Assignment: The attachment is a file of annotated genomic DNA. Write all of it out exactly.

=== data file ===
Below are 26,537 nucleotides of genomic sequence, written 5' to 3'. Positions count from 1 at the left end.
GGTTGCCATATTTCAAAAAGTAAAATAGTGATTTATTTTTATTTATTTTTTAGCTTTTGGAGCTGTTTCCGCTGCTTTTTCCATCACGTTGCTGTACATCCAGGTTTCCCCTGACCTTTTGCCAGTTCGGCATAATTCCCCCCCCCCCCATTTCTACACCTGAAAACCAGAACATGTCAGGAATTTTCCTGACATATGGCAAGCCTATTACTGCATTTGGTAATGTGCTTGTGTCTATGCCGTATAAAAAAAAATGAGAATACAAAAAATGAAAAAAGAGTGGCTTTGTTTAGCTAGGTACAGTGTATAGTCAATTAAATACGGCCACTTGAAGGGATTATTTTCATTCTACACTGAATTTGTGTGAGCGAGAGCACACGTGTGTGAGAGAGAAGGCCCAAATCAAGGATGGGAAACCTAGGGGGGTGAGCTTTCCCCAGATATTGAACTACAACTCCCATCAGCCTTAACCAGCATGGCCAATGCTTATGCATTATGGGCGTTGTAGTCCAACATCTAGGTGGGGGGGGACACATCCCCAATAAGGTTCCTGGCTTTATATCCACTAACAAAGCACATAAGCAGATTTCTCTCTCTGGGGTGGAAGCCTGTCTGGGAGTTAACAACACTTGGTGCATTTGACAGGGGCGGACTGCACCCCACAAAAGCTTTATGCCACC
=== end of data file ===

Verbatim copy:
Below are 26,537 nucleotides of genomic sequence, written 5' to 3'. Positions count from 1 at the left end.
GGTTGCCATATTTCAAAAAGTAAAATAGTGATTTATTTTTATTTATTTTTTAGCTTTTGGAGCTGTTTCCGCTGCTTTTTCCATCACGTTGCTGTACATCCAGGTTTCCCCTGACCTTTTGCCAGTTCGGCATAATTCCCCCCCCCCCCATTTCTACACCTGAAAACCAGAACATGTCAGGAATTTTCCTGACATATGGCAAGCCTATTACTGCATTTGGTAATGTGCTTGTGTCTATGCCGTATAAAAAAAAATGAGAATACAAAAAATGAAAAAAGAGTGGCTTTGTTTAGCTAGGTACAGTGTATAGTCAATTAAATACGGCCACTTGAAGGGATTATTTTCATTCTACACTGAATTTGTGTGAGCGAGAGCACACGTGTGTGAGAGAGAAGGCCCAAATCAAGGATGGGAAACCTAGGGGGGTGAGCTTTCCCCAGATATTGAACTACAACTCCCATCAGCCTTAACCAGCATGGCCAATGCTTATGCATTATGGGCGTTGTAGTCCAACATCTAGGTGGGGGGGGACACATCCCCAATAAGGTTCCTGGCTTTATATCCACTAACAAAGCACATAAGCAGATTTCTCTCTCTGGGGTGGAAGCCTGTCTGGGAGTTAACAACACTTGGTGCATTTGACAGGGGCGGACTGCACCCCACAAAAGCTTTATGCCACC